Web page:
The tensions of the attempt to reconcile the past and the future have shattering effects on the artist, ‘liquidate’ his being and plunge him into a surreal, mythic, metaphorical mode of being that is the signature character of the artist’s work. The significance of this liquidation is at least twofold. Pule was ‘made in New Zealand’ – but by the experience recounted in The Shark That Ate the Sun in all its complexities of living, imagining and remembering, not by the label of a branded commodity or the official stamp of a government document. Pule’s liquidation slips these moulds and he thereby becomes a kind of poet-critic of all symbolic ‘ideals’ – of all the ‘cloud worlds’ that attempt to govern and control who we are. Yet there is another sense in which this mythic, poetic mode of being arises in the aftermath of a storm of history, which has changed him and his ‘world’ (and ‘us’ and ‘our world’) irrevocably. The mythic fills the hole of what has gone. And for all its ‘infinite’ imaginings, myth too is the sign of History and the finitude of human identity in time. But the fact that the past has gone brings with it in Pule’s work an ethical obligation to remember what has been forgotten, for it is in him and part of him.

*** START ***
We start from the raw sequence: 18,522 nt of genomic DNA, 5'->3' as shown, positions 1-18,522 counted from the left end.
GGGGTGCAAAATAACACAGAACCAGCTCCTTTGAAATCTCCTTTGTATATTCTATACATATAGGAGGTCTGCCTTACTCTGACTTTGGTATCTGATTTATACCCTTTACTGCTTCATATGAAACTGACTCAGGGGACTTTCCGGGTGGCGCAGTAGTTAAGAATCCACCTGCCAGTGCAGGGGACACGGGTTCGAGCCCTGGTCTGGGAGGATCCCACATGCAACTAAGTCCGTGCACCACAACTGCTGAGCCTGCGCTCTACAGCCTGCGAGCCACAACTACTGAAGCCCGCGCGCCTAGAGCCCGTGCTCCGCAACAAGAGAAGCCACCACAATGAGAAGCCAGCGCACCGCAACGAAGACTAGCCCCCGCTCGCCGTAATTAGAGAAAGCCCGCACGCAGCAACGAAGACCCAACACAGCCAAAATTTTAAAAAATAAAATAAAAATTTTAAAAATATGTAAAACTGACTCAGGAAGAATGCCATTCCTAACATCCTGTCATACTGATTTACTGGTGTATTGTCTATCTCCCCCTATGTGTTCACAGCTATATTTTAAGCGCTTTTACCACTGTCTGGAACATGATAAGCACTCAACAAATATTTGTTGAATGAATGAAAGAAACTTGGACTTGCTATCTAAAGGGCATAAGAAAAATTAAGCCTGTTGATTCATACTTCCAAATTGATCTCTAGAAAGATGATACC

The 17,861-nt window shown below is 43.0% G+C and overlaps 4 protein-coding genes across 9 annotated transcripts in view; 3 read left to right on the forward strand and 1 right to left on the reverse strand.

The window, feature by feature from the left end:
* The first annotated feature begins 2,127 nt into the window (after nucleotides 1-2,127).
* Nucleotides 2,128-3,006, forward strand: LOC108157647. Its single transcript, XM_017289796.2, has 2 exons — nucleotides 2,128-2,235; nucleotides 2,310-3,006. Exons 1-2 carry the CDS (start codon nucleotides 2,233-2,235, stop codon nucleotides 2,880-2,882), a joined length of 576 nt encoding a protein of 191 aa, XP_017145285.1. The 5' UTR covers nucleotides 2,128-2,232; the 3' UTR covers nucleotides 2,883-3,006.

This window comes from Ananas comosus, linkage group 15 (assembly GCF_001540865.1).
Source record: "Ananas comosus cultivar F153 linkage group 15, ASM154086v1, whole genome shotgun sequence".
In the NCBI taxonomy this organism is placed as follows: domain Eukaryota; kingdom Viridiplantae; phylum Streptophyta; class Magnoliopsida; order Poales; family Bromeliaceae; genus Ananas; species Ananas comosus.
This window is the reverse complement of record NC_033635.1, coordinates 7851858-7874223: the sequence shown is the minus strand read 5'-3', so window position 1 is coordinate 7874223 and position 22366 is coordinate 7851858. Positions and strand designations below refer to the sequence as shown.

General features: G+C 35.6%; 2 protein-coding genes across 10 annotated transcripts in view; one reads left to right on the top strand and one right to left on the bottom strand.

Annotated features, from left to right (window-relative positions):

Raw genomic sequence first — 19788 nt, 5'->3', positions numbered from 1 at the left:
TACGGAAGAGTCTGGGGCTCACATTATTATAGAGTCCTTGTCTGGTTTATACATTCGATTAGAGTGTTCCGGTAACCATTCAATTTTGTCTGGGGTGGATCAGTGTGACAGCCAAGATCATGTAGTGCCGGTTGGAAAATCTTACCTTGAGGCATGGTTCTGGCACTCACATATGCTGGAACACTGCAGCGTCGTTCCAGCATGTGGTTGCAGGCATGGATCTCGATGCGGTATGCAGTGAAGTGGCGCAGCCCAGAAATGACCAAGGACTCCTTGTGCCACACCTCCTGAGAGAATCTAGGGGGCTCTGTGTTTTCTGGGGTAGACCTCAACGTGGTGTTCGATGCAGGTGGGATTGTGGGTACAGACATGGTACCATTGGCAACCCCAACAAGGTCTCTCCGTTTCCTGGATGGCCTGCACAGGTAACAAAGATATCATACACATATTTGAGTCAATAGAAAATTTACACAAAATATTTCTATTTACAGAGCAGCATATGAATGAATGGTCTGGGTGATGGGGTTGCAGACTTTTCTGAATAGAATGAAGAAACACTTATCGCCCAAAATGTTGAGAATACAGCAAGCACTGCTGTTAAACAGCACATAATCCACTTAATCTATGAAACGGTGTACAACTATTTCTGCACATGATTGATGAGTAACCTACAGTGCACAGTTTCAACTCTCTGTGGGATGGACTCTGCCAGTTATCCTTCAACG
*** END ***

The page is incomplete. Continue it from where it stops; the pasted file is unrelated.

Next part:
The article first published in PAN Zine.


[1] This article is first published in Hauaga: The Art of John Pule, ed. Nicholas Thomas. Dunedin: Otago University Press and City Gallery, Wellington, 2010.To read the complete version, please visit this link: